The 13 state parks are:

  • Camden

  • Crow Wing

  • Myre-Big Island

  • Lake Bemidji

  • Maplewood

  • Blue Mounds

  • Father Hennepin

  • Fort Snelling

  • Frontenac

  • Itasca

  • Lake Carlos,

  • McCarthy Beach

  • Split Rock Lighthouse

As in other states, off-road wheelchairs are free to use. However, visitors need a state park vehicle permit and must reserve a wheelchair in advance.

Michigan (Multiple Locations)

Michigan has launched its National Park Michigan Mobility Challenge (NPMMC). According to a press release, the goal of the NPMMC is to deploy “advanced mobility and electrification technologies” in and around four of the five national parks within the state’s borders: Keweenaw National Historical Park, Pictured Rocks National Lakeshore, River Raisin National Battlefield Park and Sleeping Bear Dunes National Lakeshore. 

One of the main goals of the NPMCC is to improve access to these national parks for people with disabilities. 

In addition, Michigan’s Department of National Resources offers off-road track wheelchairs on a first-come, first-served basis at the following state parks and recreation areas:

  • Bald Mountain Recreation Area

  • Bay City State Park

  • Grand Haven State Park

  • Holland State Park

  • Ionia Park

  • Island Lake Recreation Area

  • Ludington State Park

  • Maybury State Park

  • Muskegon State Park

  • North Higgins Lake State Park

  • Tahquamenon Falls State Park

  • Warren Dunes State Park

  • Waterloo Recreation Area

Wilderness State Park is scheduled to get a track wheelchair in the near future.

Staunton State Park, Colorado

Finally, Staunton State Park in Colorado offers track wheelchairs from June through October, depending on trail conditions. They’re reservable at no charge on a first-come, first-served basis. 

A brief questionnaire will be provided to ensure that the user’s needs can be met for a successful outing. All participants must be accompanied by a caregiver or companion, and a Staunton State Park volunteer will also come along.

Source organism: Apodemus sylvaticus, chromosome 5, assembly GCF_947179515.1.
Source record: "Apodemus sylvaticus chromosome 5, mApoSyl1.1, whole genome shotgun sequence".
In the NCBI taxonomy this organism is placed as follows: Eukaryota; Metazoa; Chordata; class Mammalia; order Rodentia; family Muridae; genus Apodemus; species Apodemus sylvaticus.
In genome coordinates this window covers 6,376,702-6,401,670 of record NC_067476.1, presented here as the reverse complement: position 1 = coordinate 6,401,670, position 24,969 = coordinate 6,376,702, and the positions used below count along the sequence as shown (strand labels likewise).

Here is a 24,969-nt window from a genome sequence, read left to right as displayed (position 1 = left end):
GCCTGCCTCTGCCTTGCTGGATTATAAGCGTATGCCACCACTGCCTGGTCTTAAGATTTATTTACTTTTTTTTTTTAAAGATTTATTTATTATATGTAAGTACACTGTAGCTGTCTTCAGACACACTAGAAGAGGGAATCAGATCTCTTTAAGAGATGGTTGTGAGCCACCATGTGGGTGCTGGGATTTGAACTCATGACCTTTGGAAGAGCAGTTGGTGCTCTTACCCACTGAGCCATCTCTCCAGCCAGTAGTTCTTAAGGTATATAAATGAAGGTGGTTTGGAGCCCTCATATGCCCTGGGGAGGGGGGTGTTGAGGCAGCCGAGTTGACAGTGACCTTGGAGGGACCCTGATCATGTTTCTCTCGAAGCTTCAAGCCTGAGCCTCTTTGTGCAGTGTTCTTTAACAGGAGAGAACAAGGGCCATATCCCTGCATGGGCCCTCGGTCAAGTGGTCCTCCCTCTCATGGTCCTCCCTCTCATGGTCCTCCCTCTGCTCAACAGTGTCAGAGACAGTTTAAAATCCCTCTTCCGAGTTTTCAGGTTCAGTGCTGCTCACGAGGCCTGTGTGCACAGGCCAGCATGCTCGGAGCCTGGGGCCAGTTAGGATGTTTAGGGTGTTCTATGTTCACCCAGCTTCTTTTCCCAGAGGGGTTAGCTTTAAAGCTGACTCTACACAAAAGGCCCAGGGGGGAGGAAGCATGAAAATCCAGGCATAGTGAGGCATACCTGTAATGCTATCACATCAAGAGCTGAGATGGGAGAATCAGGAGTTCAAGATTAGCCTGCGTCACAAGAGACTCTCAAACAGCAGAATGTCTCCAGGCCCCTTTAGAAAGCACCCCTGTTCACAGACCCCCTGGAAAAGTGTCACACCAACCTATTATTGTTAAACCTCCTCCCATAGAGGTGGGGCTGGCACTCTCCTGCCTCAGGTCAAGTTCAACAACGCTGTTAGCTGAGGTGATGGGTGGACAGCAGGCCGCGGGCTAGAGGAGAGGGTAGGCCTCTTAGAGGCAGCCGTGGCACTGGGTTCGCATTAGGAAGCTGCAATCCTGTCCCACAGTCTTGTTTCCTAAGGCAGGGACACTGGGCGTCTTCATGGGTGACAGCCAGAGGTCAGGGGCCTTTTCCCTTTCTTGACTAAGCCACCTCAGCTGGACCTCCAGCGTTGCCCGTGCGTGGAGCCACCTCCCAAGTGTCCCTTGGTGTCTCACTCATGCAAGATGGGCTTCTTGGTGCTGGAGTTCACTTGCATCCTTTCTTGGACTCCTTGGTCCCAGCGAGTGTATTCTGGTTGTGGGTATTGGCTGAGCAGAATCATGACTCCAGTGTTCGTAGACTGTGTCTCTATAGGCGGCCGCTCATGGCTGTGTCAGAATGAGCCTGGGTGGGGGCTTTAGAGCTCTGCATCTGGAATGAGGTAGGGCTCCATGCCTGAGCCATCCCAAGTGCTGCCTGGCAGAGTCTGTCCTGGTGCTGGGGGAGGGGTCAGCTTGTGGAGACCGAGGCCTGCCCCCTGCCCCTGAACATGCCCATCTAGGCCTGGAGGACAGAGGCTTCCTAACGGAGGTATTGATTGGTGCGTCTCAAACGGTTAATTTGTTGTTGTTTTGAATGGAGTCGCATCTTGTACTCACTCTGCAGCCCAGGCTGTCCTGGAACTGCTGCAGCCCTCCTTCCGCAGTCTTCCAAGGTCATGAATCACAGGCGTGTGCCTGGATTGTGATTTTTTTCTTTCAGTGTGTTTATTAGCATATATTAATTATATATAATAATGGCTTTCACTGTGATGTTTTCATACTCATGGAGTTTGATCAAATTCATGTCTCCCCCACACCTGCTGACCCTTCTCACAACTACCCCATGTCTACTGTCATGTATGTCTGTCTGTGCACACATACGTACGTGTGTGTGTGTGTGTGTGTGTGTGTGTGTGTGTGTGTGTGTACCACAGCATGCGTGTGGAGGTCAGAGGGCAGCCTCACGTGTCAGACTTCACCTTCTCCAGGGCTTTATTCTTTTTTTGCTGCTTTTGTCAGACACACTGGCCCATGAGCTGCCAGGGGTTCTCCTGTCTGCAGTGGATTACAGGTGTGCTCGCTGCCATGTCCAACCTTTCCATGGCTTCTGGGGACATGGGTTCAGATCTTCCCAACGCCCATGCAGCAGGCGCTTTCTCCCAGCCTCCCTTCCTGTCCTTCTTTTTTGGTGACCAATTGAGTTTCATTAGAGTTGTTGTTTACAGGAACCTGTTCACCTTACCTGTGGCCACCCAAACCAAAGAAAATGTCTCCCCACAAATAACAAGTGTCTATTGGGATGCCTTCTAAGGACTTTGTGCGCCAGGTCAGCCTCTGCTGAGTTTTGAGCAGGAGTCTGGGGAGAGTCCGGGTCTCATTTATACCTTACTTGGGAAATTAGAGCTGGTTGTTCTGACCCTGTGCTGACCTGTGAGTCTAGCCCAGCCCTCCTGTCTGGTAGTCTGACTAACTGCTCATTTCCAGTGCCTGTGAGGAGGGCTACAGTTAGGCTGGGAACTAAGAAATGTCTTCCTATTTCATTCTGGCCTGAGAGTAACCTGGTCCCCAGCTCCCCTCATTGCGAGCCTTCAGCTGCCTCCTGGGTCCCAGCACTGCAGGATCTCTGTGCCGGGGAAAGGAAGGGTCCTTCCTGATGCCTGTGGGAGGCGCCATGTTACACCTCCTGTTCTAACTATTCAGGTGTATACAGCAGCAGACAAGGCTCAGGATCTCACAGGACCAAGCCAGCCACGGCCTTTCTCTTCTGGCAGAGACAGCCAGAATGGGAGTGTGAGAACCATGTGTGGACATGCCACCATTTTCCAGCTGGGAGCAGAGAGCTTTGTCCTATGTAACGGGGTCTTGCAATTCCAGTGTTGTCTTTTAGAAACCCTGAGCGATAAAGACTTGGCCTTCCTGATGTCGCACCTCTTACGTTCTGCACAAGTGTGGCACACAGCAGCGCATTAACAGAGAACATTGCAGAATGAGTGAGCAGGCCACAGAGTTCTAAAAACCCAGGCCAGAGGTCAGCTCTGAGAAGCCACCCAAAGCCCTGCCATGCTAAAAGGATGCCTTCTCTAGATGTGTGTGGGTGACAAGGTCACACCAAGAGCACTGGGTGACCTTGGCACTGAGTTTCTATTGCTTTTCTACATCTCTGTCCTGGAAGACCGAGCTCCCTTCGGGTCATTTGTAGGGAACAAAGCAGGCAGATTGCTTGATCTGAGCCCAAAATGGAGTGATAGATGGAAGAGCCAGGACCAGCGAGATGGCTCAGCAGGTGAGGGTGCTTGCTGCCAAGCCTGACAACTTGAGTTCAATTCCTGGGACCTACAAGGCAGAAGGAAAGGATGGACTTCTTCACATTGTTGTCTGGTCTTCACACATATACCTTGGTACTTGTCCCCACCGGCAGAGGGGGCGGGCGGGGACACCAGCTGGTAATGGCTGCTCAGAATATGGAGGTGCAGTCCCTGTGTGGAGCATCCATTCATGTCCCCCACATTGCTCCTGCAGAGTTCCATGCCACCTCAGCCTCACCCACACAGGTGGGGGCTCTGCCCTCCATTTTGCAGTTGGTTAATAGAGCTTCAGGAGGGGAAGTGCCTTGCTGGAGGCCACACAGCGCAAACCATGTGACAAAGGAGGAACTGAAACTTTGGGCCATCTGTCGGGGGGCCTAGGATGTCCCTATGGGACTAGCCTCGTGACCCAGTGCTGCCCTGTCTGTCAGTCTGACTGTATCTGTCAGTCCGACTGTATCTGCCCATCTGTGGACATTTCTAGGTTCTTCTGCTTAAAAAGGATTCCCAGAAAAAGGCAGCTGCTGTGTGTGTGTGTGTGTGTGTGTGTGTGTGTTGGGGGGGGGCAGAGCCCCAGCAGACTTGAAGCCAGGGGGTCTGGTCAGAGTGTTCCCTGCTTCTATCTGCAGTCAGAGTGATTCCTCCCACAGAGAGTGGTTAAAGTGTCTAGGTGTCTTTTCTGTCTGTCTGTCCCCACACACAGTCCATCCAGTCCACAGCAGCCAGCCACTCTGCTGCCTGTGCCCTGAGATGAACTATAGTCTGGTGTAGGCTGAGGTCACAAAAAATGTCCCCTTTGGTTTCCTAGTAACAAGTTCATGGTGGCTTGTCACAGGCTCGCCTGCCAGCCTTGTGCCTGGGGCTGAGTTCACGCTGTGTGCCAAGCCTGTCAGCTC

Staunton is the first Colorado state park to get a track chair, but more are likely to follow.

Nothing Close? Approach Your State Own Government – the Right Way

If none of these places is near where you live, don’t despair. Chances are your own state’s department of natural resources (it may be called something different) has considered purchasing off-road wheelchairs or other adaptive recreational gear. 

However, it may take a little persuasion to get them over the finish line. Many state governments are low on cash, and this equipment isn’t cheap.

So before you approach a government official, keep the following tips in mind (courtesy in part of Disability Rights California): 

  1. Identify the right person. You won’t get anywhere if you talk to someone who can’t help you, so be sure to speak to the correct government official(s). You’ll probably have to call your state’s department of natural resources to find out who that is.

  2. Ask for what you want in writing. Before meeting with anyone, write to the appropriate person or people and clearly explain why an off-road wheelchair is important to you and others with disabilities. Also say when you’re available to meet, and set a reasonable deadline for a response.

  3. Prepare. Think about what you want to say beforehand so you don’t waste anyone’s time. Consider rehearsing with a family member or friend, and prepare an outline of your main points. For example, note how inaccessible the state’s recreation areas can be, based on your personal experience.

  4. Make it short and sweet. When you do talk to someone, stick to two or three main points. It also will help to share a personal story of your love of the outdoors, especially a time when you enjoyed using an off-road wheelchair in another state.

  5. Be assertive rather than aggressive. Clearly state what you want, and ask for clarification about what the agency can and can’t do. If you disagree with something that’s said, do so respectfully. Acknowledge that the equipment you’re asking for is expensive, but note that it’s money well spent because it will open up state recreation areas to more people.

  6. Keep records. Keep a folder or notebook with notes from all of your conversations, so you remember who said what.

Remember, these tips are appropriate for any sort of disability advocacy.

Do you know of any other parks or other outdoor recreation areas that have off-road wheelchairs? If so please mention them in the comments. TwP